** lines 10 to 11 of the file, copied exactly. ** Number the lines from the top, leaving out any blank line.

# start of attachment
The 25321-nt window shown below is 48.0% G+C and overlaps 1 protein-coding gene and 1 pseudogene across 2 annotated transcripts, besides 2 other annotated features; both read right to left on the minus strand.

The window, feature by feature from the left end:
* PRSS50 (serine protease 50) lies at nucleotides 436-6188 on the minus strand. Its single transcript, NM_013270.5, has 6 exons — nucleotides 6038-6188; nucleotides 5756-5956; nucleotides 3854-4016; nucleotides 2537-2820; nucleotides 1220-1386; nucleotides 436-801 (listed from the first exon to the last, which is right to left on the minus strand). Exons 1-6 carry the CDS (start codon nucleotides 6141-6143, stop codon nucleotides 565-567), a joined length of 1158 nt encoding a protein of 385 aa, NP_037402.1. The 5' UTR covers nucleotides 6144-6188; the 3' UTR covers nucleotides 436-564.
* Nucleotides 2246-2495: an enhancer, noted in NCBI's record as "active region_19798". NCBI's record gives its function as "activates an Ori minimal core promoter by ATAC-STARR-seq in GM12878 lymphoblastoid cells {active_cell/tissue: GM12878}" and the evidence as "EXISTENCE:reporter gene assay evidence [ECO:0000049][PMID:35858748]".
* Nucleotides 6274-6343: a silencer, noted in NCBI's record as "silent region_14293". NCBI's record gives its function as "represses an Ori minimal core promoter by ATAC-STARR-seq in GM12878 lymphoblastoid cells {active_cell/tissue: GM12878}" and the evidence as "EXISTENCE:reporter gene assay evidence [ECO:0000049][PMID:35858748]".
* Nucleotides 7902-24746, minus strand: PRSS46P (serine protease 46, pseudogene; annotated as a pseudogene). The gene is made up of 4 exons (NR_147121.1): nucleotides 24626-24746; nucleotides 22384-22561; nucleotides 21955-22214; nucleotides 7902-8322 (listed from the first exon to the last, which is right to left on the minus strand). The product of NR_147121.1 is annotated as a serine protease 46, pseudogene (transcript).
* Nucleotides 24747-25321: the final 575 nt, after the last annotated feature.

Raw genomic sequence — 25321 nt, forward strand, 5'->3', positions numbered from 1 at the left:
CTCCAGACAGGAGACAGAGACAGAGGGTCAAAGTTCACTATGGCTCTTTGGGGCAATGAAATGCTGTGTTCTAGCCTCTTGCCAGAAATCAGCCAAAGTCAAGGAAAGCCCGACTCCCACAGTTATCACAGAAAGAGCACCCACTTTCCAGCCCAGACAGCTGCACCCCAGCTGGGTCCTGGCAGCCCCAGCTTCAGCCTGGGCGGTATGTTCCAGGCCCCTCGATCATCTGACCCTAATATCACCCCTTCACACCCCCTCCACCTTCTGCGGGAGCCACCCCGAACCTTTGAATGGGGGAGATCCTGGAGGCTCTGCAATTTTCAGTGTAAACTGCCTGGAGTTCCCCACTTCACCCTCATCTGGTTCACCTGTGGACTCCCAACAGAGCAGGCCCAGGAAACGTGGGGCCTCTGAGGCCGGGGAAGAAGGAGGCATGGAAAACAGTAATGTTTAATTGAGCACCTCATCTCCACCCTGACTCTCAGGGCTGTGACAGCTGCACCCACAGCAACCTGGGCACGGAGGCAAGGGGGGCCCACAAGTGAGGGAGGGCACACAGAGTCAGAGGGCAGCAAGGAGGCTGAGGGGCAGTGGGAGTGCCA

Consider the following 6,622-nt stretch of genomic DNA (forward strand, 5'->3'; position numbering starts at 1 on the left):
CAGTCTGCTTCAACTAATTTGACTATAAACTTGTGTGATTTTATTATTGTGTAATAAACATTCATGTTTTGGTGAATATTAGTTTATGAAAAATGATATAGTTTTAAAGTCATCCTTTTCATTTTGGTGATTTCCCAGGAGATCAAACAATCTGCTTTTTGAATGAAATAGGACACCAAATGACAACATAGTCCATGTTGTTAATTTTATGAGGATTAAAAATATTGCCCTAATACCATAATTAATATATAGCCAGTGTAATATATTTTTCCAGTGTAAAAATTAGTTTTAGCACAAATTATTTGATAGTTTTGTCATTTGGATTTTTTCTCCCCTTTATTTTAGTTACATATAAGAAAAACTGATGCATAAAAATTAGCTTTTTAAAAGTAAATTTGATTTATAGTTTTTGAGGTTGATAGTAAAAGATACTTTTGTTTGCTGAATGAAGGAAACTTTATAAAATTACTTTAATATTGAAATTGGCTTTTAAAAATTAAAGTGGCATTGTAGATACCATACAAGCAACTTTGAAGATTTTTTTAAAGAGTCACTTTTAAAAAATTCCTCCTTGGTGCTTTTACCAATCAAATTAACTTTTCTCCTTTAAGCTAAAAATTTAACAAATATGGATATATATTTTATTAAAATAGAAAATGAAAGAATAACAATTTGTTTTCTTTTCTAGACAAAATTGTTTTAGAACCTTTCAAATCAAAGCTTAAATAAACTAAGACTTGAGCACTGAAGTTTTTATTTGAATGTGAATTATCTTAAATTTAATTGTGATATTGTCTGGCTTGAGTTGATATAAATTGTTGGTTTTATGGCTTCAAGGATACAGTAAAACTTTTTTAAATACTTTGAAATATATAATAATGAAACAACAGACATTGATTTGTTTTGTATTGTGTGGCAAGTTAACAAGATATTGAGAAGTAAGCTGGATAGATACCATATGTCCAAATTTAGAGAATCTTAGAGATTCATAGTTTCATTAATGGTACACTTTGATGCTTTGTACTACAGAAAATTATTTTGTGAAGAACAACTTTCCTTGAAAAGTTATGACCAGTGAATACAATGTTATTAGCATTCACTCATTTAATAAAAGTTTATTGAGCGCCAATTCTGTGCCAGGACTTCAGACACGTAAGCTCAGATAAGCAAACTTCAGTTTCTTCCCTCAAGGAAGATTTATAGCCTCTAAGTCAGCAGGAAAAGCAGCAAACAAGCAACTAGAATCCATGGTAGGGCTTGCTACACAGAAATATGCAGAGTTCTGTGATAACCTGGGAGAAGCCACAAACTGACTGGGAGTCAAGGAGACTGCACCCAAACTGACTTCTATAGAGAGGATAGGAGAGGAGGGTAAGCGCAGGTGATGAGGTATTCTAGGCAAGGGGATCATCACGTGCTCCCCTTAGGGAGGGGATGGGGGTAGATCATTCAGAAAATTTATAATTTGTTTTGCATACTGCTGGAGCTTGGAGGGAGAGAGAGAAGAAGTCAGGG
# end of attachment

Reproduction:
Consider the following 6,622-nt stretch of genomic DNA (forward strand, 5'->3'; position numbering starts at 1 on the left):
CAGTCTGCTTCAACTAATTTGACTATAAACTTGTGTGATTTTATTATTGTGTAATAAACATTCATGTTTTGGTGAATATTAGTTTATGAAAAATGATATAGTTTTAAAGTCATCCTTTTCATTTTGGTGATTTCCCAGGAGATCAAACAATCTGCTTTTTGAATGAAATAGGACACCAAATGACAACATAGTCCATGTTGTTAATTTTATGAGGATTAAAAATATTGCCCTAATACCATAATTAATATATAGCCAGTGTAATATATTTTTCCAGTGTAAAAATTAGTTTTAGCACAAATTATTTGATAGTTTTGTCATTTGGATTTTTTCTCCCCTTTATTTTAGTTACATATAAGAAAAACTGATGCATAAAAATTAGCTTTTTAAAAGTAAATTTGATTTATAGTTTTTGAGGTTGATAGTAAAAGATACTTTTGTTTGCTGAATGAAGGAAACTTTATAAAATTACTTTAATATTGAAATTGGCTTTTAAAAATTAAAGTGGCATTGTAGATACCATACAAGCAACTTTGAAGATTTTTTTAAAGAGTCACTTTTAAAAAATTCCTCCTTGGTGCTTTTACCAATCAAATTAACTTTTCTCCTTTAAGCTAAAAATTTAACAAATATGGATATATATTTTATTAAAATAGAAAATGAAAGAATAACAATTTGTTTTCTTTTCTAGACAAAATTGTTTTAGAACCTTTCAAATCAAAGCTTAAATAAACTAAGACTTGAGCACTGAAGTTTTTATTTGAATGTGAATTATCTTAAATTTAATTGTGATATTGTCTGGCTTGAGTTGATATAAATTGTTGGTTTTATGGCTTCAAGGATACAGTAAAACTTTTTTAAATACTTTGAAATATATAATAATGAAACAACAGACATTGATTTGTTTTGTATTGTGTGGCAAGTTAACAAGATATTGAGAAGTAAGCTGGATAGATACCATATGTCCAAATTTAGAGAATCTTAGAGATTCATAGTTTCATTAATGGTACACTTTGATGCTTTGTACTACAGAAAATTATTTTGTGAAGAACAACTTTCCTTGAAAAGTTATGACCAGTGAATACAATGTTATTAGCATTCACTCATTTAATAAAAGTTTATTGAGCGCCAATTCTGTGCCAGGACTTCAGACACGTAAGCTCAGATAAGCAAACTTCAGTTTCTTCCCTCAAGGAAGATTTATAGCCTCTAAGTCAGCAGGAAAAGCAGCAAACAAGCAACTAGAATCCATGGTAGGGCTTGCTACACAGAAATATGCAGAGTTCTGTGATAACCTGGGAGAAGCCACAAACTGACTGGGAGTCAAGGAGACTGCACCCAAACTGACTTCTATAGAGAGGATAGGAGAGGAGGGTAAGCGCAGGTGATGAGGTATTCTAGGCAAGGGGATCATCACGTGCTCCCCTTAGGGAGGGGATGGGGGTAGATCATTCAGAAAATTTATAATTTGTTTTGCATACTGCTGGAGCTTGGAGGGAGAGAGAGAAGAAGTCAGGG